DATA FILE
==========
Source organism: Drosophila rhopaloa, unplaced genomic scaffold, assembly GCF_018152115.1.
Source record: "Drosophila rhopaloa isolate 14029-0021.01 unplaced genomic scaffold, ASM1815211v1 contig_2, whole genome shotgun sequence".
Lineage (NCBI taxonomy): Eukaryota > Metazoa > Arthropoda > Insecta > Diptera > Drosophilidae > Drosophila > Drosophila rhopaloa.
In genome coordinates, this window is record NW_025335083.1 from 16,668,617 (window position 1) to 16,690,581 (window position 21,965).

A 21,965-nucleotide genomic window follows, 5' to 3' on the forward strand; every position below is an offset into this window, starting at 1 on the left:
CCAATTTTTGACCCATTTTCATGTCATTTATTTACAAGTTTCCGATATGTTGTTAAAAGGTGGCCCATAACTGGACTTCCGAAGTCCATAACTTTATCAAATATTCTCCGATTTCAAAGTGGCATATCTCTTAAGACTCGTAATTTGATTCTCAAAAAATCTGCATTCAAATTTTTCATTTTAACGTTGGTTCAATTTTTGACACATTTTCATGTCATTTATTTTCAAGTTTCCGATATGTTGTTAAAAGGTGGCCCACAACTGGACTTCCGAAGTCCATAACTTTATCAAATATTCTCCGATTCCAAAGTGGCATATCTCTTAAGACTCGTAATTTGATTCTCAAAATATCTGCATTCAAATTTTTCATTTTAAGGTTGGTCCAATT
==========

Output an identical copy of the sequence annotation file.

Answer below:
Source organism: Drosophila rhopaloa, unplaced genomic scaffold, assembly GCF_018152115.1.
Source record: "Drosophila rhopaloa isolate 14029-0021.01 unplaced genomic scaffold, ASM1815211v1 contig_2, whole genome shotgun sequence".
Lineage (NCBI taxonomy): Eukaryota > Metazoa > Arthropoda > Insecta > Diptera > Drosophilidae > Drosophila > Drosophila rhopaloa.
In genome coordinates, this window is record NW_025335083.1 from 16,668,617 (window position 1) to 16,690,581 (window position 21,965).

A 21,965-nucleotide genomic window follows, 5' to 3' on the forward strand; every position below is an offset into this window, starting at 1 on the left:
CCAATTTTTGACCCATTTTCATGTCATTTATTTACAAGTTTCCGATATGTTGTTAAAAGGTGGCCCATAACTGGACTTCCGAAGTCCATAACTTTATCAAATATTCTCCGATTTCAAAGTGGCATATCTCTTAAGACTCGTAATTTGATTCTCAAAAAATCTGCATTCAAATTTTTCATTTTAACGTTGGTTCAATTTTTGACACATTTTCATGTCATTTATTTTCAAGTTTCCGATATGTTGTTAAAAGGTGGCCCACAACTGGACTTCCGAAGTCCATAACTTTATCAAATATTCTCCGATTCCAAAGTGGCATATCTCTTAAGACTCGTAATTTGATTCTCAAAATATCTGCATTCAAATTTTTCATTTTAAGGTTGGTCCAATT